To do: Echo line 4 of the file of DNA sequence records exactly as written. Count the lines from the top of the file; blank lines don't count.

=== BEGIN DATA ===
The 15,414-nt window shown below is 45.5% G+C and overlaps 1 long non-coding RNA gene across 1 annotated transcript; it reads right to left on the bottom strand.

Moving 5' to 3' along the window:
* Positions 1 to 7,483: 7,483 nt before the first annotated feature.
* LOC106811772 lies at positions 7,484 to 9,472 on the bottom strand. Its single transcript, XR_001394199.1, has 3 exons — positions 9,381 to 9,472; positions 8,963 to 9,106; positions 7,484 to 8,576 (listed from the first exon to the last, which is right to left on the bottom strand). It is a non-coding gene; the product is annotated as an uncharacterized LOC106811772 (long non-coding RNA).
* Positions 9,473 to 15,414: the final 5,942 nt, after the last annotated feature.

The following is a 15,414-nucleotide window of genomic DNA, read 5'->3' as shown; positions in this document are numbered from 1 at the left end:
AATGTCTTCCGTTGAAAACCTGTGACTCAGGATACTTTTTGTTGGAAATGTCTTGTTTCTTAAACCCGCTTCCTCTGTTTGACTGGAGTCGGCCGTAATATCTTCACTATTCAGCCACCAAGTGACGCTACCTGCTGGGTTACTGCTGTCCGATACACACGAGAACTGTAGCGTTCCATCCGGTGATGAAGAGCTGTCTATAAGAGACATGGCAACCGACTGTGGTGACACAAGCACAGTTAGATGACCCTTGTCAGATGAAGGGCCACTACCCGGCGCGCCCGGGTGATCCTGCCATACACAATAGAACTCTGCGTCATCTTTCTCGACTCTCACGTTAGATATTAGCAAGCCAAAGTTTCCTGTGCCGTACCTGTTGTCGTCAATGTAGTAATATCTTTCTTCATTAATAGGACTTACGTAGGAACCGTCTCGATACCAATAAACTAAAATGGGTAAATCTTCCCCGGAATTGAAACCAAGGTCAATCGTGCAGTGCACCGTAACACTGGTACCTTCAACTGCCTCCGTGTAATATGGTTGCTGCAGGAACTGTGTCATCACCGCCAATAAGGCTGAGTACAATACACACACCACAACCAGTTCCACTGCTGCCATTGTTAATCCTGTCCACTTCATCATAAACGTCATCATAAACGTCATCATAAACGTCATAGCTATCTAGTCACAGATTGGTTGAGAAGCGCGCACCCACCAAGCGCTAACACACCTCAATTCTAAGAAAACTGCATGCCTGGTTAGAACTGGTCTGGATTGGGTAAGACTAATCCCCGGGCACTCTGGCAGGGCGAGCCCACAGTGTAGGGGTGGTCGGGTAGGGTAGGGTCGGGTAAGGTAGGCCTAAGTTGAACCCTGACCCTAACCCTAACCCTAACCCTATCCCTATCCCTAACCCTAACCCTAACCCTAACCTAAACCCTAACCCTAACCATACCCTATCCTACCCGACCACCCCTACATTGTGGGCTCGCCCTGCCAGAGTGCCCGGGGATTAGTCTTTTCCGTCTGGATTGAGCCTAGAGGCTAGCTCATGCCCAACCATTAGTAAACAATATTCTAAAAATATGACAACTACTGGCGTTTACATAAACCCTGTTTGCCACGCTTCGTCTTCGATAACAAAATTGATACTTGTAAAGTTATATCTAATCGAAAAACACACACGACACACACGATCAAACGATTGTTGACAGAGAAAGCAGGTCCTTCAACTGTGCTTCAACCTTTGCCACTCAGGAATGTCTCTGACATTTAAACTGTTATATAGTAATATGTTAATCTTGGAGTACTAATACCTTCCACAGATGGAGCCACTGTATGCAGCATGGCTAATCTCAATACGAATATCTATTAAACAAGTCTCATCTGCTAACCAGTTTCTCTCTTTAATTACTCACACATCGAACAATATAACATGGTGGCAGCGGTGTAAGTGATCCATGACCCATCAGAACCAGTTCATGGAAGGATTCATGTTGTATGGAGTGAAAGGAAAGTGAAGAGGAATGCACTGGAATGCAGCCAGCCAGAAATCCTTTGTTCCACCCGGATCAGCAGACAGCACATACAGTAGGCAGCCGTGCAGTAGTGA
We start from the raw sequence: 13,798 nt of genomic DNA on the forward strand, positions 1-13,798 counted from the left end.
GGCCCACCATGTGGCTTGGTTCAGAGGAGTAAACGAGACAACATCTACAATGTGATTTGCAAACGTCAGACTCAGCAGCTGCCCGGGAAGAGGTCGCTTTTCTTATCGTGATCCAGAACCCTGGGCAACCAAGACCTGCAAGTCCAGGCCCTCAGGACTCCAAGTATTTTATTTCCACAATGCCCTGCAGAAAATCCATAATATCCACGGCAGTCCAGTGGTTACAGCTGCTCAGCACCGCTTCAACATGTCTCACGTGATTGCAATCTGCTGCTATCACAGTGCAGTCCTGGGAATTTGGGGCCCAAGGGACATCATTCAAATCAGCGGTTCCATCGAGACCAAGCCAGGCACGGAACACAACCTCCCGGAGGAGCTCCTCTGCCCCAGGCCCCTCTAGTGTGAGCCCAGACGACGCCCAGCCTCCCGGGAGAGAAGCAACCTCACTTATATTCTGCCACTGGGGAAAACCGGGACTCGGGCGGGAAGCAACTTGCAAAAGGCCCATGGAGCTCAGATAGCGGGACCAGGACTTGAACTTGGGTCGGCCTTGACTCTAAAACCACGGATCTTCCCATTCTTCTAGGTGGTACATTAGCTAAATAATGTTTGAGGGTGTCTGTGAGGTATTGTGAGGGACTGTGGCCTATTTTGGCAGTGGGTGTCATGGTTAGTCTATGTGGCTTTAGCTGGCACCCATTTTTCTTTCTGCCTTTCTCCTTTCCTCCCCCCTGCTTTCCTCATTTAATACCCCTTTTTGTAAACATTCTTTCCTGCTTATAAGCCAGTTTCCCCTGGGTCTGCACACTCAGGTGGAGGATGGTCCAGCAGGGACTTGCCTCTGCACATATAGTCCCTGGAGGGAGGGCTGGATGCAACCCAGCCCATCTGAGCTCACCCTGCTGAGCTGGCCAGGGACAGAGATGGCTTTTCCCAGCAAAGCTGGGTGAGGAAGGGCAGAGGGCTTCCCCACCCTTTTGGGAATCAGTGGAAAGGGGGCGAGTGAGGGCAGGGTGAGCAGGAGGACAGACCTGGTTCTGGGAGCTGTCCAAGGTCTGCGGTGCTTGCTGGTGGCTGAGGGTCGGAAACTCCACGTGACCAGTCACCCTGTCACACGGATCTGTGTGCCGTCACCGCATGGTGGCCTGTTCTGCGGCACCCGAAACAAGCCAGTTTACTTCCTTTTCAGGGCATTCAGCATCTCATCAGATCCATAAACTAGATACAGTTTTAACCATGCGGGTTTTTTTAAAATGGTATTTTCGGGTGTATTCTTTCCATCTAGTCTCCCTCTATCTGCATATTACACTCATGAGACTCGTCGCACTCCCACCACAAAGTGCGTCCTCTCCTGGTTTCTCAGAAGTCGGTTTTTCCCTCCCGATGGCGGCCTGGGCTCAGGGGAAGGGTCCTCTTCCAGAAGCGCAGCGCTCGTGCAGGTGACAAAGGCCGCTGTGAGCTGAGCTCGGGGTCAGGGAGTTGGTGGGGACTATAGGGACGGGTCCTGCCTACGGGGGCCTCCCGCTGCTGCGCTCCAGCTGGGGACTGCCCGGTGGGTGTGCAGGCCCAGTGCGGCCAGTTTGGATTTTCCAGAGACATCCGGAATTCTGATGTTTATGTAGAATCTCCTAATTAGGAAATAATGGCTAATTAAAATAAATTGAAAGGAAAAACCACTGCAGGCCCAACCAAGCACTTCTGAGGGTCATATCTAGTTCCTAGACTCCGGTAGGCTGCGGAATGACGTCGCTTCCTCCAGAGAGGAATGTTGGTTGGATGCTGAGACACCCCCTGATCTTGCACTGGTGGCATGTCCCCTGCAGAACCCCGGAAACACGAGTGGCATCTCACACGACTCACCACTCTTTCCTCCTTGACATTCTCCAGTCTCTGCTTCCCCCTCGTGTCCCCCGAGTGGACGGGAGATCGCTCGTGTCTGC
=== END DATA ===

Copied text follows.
* LOC106811772 lies at positions 7,484 to 9,472 on the bottom strand. Its single transcript, XR_001394199.1, has 3 exons — positions 9,381 to 9,472; positions 8,963 to 9,106; positions 7,484 to 8,576 (listed from the first exon to the last, which is right to left on the bottom strand). It is a non-coding gene; the product is annotated as an uncharacterized LOC106811772 (long non-coding RNA).